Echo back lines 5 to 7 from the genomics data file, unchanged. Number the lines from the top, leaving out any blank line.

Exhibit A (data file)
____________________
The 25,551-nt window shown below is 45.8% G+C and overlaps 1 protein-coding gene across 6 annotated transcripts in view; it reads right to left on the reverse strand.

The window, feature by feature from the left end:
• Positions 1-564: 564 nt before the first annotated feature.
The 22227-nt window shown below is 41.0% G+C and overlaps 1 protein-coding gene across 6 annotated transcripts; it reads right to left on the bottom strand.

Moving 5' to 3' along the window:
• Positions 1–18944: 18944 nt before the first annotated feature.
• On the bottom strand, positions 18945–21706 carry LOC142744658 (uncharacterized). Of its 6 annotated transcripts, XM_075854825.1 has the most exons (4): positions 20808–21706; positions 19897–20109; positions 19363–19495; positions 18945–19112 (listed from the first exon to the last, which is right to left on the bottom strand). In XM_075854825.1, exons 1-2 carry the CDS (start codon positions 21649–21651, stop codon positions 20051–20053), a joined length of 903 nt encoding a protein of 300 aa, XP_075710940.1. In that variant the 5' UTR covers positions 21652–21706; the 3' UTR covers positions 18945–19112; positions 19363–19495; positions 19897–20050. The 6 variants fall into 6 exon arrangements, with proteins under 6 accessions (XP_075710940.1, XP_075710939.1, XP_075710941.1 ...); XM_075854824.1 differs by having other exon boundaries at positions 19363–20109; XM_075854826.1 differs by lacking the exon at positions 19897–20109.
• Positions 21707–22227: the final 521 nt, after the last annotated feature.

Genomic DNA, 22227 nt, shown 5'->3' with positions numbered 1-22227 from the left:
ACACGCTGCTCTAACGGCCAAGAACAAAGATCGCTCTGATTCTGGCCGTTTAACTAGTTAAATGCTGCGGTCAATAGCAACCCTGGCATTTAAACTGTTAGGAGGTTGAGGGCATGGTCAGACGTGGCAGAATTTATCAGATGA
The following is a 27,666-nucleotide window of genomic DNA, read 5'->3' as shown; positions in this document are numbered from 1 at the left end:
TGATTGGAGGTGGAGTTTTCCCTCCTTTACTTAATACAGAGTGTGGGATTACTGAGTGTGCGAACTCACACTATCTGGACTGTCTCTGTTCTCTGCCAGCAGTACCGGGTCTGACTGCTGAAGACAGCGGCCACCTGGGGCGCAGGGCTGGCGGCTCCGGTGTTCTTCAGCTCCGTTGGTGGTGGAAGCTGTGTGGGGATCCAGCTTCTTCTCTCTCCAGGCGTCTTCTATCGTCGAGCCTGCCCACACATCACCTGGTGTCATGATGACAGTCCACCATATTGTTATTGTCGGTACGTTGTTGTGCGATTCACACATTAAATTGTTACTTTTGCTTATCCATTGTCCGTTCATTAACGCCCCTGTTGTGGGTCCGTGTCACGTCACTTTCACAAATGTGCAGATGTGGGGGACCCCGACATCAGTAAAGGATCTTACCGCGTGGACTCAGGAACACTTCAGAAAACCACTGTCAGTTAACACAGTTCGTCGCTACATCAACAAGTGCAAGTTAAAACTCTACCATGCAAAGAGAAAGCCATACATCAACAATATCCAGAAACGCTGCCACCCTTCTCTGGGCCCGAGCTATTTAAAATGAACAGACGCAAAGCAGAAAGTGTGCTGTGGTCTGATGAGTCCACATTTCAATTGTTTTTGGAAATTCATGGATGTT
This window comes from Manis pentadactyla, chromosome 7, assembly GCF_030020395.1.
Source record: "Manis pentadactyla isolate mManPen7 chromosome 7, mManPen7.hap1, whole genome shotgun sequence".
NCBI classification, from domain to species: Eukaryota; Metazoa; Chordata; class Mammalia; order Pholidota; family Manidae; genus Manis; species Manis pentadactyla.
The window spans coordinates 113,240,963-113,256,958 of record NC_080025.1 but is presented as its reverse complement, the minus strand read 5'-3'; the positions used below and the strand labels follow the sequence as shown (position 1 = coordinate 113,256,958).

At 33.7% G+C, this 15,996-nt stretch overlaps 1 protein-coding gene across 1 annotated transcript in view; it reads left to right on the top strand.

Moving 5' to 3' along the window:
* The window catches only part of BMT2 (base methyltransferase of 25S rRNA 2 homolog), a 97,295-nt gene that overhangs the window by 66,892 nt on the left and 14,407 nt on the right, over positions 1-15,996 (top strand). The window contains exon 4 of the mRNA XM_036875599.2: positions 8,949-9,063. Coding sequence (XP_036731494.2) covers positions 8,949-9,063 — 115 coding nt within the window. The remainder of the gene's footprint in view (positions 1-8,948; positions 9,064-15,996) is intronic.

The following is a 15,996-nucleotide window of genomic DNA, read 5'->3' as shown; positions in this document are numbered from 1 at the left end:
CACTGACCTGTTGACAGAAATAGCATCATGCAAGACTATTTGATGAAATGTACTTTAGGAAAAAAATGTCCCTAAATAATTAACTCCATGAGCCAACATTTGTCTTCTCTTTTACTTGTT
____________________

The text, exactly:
Moving 5' to 3' along the window:
• Positions 1–18944: 18944 nt before the first annotated feature.
• On the bottom strand, positions 18945–21706 carry LOC142744658 (uncharacterized). Of its 6 annotated transcripts, XM_075854825.1 has the most exons (4): positions 20808–21706; positions 19897–20109; positions 19363–19495; positions 18945–19112 (listed from the first exon to the last, which is right to left on the bottom strand). In XM_075854825.1, exons 1-2 carry the CDS (start codon positions 21649–21651, stop codon positions 20051–20053), a joined length of 903 nt encoding a protein of 300 aa, XP_075710940.1. In that variant the 5' UTR covers positions 21652–21706; the 3' UTR covers positions 18945–19112; positions 19363–19495; positions 19897–20050. The 6 variants fall into 6 exon arrangements, with proteins under 6 accessions (XP_075710940.1, XP_075710939.1, XP_075710941.1 ...); XM_075854824.1 differs by having other exon boundaries at positions 19363–20109; XM_075854826.1 differs by lacking the exon at positions 19897–20109.